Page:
Reynolds Mt. 7-25-2017

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Reynolds Mt. 7-25-2017

Postby PeteE » Sat Feb 03, 2018 2:50 pm

I decided to re-post pictures and video from summiting Reynolds last summer with EarMountain
Most of the pictures were posted but hosted from Photobucket. Most of my images on Photobucket are gone or will be. Bad service for the price.
Some of the "helmet cam" video clips have been posted, but some have not.

This video picks up right after the video clip where I dropped my stick.
Most will probably find it "tedious, scary, boring, motion sickening, whatever". 8)
I understand :)
That's why they have FF and STOP buttons. :mrgreen:

That said, if you want to do any "off trail" hiking/scrambling in Glacier Park...
This kind of "rotten rock" terrain, exposure, and goat paths for trails is what you'll find virtually everywhere in GNP.
Lots of fun for those who like this sort of thing. 8)

I didn't edit the helmet cam video that I have much at all because...
Stopping and making video clips from various places, most of them "safe", doesn't give one the perspective and the "feel" for the hike
like an unedited helmet cam video does, e.g.

Poking around with my stick, feeling for hand holds, checking foot placement.
The constant sound of loose scree and rock, the wind, even my breathing which I apologize for. Hiking, and especially climbing makes my nose run :evil:
All that contributes to what the "experience" is really like... much more so than scenes panned from a static location---in my opinion of course. 8)

Part 1 is "Dropping my stick"
https://youtu.be/xK_Vek2MAQA

Part 2 runs 9:45
https://youtu.be/Xrh3E-Et-Cc

Part 3 runs 8 8:03
https://youtu.be/mngJrxxYBdU

Part 4 runs 6:22
https://youtu.be/f7Qy2J7vO8o

Part 5


Here is a link for the album images on Flickr. Most have a short description if you scroll down.
https://www.flickr.com/photos/98975350@ ... 2959416675

I'm posting these two GoogleEarth images to give some context to the helmet cam video clips.
Reynolds Mt is listed as an "easy or relatively easy and safe" climb in most mountaineering guides I've read.

And now having done Reynolds, I can see where that's true...
But only for the popular Southwest Talus Slope Route, a GMS Class II(3) route with minimal exposure.

The Grand Tour Route has more Class III and a LOT more exposure.
I loved the traverse across the North Face, the one that you see from Logan Pass.
While the trail is narrow in places with great exposure...
I felt a lot more comfortable. The trail was wider--if 2-3 feet seems wide! 8)
And relatively "level", not "sloped", and the rock wasn't quite as "rotten" compared to the East face traverse.
Or it seemed that way to me.
That East face traverse was kinda nerve wracking at times.
Not a trail you want to slip and fall on.

The remaining two routes are Class III, IV, and one has Class V pitches---these two routes are for serious, experienced climbers only.


This is an image from GoogleEarth on which, I have crudely outlined parts of both the Grand Tour and The SW Talus routes.

The Blue route is the SW Talus route.
Climbers follow the mountaineering trail from the Hidden Lake trail to the saddle leading to the Dragon's Tail.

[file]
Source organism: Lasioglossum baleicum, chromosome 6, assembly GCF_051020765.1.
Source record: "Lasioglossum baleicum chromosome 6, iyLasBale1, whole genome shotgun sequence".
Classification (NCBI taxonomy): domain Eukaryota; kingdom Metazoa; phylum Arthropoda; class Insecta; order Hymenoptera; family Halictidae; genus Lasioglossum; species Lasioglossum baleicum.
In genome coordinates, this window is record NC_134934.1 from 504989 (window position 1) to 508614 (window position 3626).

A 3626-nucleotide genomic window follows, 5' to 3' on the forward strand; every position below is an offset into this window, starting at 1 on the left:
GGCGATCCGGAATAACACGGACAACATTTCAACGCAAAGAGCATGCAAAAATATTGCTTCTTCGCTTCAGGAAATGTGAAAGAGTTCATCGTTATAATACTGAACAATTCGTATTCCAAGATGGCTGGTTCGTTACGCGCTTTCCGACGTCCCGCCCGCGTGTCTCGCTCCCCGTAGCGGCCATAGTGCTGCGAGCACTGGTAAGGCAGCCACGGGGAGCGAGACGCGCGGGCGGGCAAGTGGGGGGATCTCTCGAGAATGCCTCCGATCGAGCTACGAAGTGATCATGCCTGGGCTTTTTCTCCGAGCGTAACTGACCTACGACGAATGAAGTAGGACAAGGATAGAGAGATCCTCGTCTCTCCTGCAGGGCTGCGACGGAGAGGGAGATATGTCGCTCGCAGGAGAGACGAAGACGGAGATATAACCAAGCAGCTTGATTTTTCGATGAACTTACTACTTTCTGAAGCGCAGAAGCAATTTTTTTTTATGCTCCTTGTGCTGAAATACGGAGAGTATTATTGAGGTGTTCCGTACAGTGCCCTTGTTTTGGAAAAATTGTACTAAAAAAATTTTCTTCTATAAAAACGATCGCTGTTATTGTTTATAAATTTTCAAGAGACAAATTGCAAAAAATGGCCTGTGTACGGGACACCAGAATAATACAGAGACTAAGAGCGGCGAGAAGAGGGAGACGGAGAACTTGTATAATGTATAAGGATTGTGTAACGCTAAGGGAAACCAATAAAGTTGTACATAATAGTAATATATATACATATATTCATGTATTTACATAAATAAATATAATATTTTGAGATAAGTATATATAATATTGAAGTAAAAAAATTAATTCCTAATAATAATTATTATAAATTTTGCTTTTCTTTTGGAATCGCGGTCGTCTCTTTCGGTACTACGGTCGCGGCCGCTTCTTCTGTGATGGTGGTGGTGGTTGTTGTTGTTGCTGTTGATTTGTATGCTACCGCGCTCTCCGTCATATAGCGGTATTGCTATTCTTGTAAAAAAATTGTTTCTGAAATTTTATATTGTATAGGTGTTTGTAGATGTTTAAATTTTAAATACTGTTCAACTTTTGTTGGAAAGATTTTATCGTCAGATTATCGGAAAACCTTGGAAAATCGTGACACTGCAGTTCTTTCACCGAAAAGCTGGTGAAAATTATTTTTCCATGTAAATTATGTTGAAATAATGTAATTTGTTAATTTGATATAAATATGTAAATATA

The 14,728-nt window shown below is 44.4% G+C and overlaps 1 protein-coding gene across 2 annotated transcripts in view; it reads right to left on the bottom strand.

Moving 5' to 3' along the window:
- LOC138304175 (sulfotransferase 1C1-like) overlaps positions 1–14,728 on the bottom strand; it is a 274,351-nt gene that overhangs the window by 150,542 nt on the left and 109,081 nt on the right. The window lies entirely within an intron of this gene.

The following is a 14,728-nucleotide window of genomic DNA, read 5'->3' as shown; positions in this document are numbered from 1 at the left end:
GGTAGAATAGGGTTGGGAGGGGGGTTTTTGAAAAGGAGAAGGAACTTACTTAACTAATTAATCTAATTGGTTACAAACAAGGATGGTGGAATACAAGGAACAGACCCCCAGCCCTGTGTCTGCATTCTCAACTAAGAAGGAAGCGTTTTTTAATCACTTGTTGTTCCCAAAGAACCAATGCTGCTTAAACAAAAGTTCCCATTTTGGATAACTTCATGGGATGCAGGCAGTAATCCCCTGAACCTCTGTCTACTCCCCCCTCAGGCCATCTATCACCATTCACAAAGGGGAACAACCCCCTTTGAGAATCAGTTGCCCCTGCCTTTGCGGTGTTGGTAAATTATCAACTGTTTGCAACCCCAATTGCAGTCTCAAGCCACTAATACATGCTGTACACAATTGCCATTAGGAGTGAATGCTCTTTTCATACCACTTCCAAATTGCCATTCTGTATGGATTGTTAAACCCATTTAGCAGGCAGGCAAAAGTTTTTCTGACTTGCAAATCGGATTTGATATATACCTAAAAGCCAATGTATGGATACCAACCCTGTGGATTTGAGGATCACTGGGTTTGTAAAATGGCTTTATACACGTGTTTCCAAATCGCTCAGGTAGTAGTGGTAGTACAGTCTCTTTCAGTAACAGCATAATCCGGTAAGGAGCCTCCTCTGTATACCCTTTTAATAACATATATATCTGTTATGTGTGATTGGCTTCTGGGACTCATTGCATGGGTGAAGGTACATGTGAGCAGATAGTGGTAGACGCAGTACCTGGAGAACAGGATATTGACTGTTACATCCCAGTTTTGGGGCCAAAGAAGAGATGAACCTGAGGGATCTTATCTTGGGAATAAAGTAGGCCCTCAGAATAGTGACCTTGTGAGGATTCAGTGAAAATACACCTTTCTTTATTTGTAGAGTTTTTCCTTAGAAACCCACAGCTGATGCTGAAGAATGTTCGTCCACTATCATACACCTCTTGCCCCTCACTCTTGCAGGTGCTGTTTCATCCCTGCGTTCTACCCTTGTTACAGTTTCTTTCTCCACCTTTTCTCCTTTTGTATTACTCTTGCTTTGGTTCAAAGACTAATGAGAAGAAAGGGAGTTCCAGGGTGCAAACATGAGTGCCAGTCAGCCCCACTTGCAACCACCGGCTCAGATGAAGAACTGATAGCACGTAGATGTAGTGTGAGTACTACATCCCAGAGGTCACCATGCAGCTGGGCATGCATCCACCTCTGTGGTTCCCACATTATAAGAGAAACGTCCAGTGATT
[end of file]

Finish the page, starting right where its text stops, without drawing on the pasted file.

Then climb up to where the Green line, where the Grand Tour route joins it. From that junction the trail Red, is the same for both groups.

Grand Tour climbers leave the mountaineering trail not long after leaving the first saddle on the NW side of Reynolds.
The climb begins there with a scramble up a steep gully which can't be seen in either of the pictures below.

The Green line on the right side of the top image shows the traverse on the east and south faces.
That section is Class III and some pretty serious exposure--imo.

Image

Here is another GoogleEarth image looking at Reynolds from the NE.
The traverse across the North face is just above the red line. I really enjoyed that walk.
The junction of the red and green lines is where we ate lunch Blue Dot. I lost my hiking stick right after starting the green line traverse.[/b]
I'm pretty sure both of these traverses are Class III and this view makes the "exposure" pretty obvious.
Falling here would likely end your day.

Image
Last edited by PeteE on Sun Feb 04, 2018 12:44 am, edited 4 times in total.
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Re: Reynolds Mt. 7-25-2017

Postby ND » Sat Feb 03, 2018 9:08 pm

Holy cow, it made me nervous just watching the videos! I wish I were a climber, but the fear of exposure would get the best of me. It just isn't in the cards for me. I noticed those rock out crops were your right hand's best friends. :) It sure looks very necessary to place your foot correctly on every step and never try to hurry things. Did you ever have a slip on the loose scree that scared you?
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Re: Reynolds Mt. 7-25-2017

Postby indiana hiker » Sun Feb 04, 2018 6:50 am

I'm with you ND. I could barely watch the video. Pete said it wasn't too bad, but I would have been crawling and probably couldn't do it that way either. I know I miss some great trails and vistas but it can't be helped. I am a lot better than years past, but will never be able to even think about hiking anything like the trail in that video.
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Re: Reynolds Mt. 7-25-2017

Postby PeteE » Sun Feb 04, 2018 12:15 pm

ND wrote:Holy cow, it made me nervous just watching the videos! I wish I were a climber, but the fear of exposure would get the best of me. It just isn't in the cards for me. I noticed those rock out crops were your right hand's best friends. :) It sure looks very necessary to place your foot correctly on every step and never try to hurry things. Did you ever have a slip on the loose scree that scared you?


Hey Ken
Yeah....
No, I agree that this sort of "hiking" isn't for everyone. I got an earful from my sister and cousin back east. 8)
However, I'm glad you, Larry, and Bill had fun when we did ShangriLa and the false summit of the Dragon's Tail!